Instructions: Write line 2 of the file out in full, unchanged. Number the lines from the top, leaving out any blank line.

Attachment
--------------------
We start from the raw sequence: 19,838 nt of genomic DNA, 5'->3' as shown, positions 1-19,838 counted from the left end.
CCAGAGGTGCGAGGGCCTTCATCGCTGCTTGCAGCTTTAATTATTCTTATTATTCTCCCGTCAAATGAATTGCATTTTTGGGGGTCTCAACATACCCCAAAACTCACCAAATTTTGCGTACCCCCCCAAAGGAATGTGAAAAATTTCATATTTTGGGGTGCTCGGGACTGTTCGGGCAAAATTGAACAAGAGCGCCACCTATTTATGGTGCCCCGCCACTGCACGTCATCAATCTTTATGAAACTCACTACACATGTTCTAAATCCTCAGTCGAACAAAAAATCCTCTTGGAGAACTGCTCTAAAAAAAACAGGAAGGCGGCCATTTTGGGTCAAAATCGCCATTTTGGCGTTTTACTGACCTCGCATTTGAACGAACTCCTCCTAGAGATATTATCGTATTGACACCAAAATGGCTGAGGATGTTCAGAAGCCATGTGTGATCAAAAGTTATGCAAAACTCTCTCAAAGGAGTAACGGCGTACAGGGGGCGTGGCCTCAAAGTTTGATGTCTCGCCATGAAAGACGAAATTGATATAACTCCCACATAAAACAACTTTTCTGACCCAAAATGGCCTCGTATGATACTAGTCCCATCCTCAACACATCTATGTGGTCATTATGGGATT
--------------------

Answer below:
CCAGAGGTGCGAGGGCCTTCATCGCTGCTTGCAGCTTTAATTATTCTTATTATTCTCCCGTCAAATGAATTGCATTTTTGGGGGTCTCAACATACCCCAAAACTCACCAAATTTTGCGTACCCCCCCAAAGGAATGTGAAAAATTTCATATTTTGGGGTGCTCGGGACTGTTCGGGCAAAATTGAACAAGAGCGCCACCTATTTATGGTGCCCCGCCACTGCACGTCATCAATCTTTATGAAACTCACTACACATGTTCTAAATCCTCAGTCGAACAAAAAATCCTCTTGGAGAACTGCTCTAAAAAAAACAGGAAGGCGGCCATTTTGGGTCAAAATCGCCATTTTGGCGTTTTACTGACCTCGCATTTGAACGAACTCCTCCTAGAGATATTATCGTATTGACACCAAAATGGCTGAGGATGTTCAGAAGCCATGTGTGATCAAAAGTTATGCAAAACTCTCTCAAAGGAGTAACGGCGTACAGGGGGCGTGGCCTCAAAGTTTGATGTCTCGCCATGAAAGACGAAATTGATATAACTCCCACATAAAACAACTTTTCTGACCCAAAATGGCCTCGTATGATACTAGTCCCATCCTCAACACATCTATGTGGTCATTATGGGATT